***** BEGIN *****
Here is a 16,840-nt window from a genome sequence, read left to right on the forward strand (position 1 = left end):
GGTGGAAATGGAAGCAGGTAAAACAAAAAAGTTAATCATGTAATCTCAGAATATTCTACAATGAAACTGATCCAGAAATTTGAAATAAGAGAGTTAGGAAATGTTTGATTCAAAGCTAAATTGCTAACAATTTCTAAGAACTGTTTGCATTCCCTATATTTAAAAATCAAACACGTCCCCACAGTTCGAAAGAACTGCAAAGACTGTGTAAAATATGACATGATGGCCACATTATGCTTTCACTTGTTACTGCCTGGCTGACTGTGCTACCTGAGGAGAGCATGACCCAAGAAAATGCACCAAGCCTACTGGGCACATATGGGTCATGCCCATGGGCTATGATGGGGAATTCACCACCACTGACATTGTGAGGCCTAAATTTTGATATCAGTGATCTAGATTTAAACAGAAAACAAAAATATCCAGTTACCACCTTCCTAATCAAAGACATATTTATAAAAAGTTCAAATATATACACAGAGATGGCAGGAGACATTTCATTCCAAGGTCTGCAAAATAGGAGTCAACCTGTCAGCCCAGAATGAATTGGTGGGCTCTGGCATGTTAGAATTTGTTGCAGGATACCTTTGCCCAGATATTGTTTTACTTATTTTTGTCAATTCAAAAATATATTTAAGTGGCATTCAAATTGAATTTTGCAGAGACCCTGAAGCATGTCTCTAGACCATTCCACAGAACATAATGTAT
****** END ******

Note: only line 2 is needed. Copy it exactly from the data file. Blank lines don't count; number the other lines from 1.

GGTGGAAATGGAAGCAGGTAAAACAAAAAAGTTAATCATGTAATCTCAGAATATTCTACAATGAAACTGATCCAGAAATTTGAAATAAGAGAGTTAGGAAATGTTTGATTCAAAGCTAAATTGCTAACAATTTCTAAGAACTGTTTGCATTCCCTATATTTAAAAATCAAACACGTCCCCACAGTTCGAAAGAACTGCAAAGACTGTGTAAAATATGACATGATGGCCACATTATGCTTTCACTTGTTACTGCCTGGCTGACTGTGCTACCTGAGGAGAGCATGACCCAAGAAAATGCACCAAGCCTACTGGGCACATATGGGTCATGCCCATGGGCTATGATGGGGAATTCACCACCACTGACATTGTGAGGCCTAAATTTTGATATCAGTGATCTAGATTTAAACAGAAAACAAAAATATCCAGTTACCACCTTCCTAATCAAAGACATATTTATAAAAAGTTCAAATATATACACAGAGATGGCAGGAGACATTTCATTCCAAGGTCTGCAAAATAGGAGTCAACCTGTCAGCCCAGAATGAATTGGTGGGCTCTGGCATGTTAGAATTTGTTGCAGGATACCTTTGCCCAGATATTGTTTTACTTATTTTTGTCAATTCAAAAATATATTTAAGTGGCATTCAAATTGAATTTTGCAGAGACCCTGAAGCATGTCTCTAGACCATTCCACAGAACATAATGTAT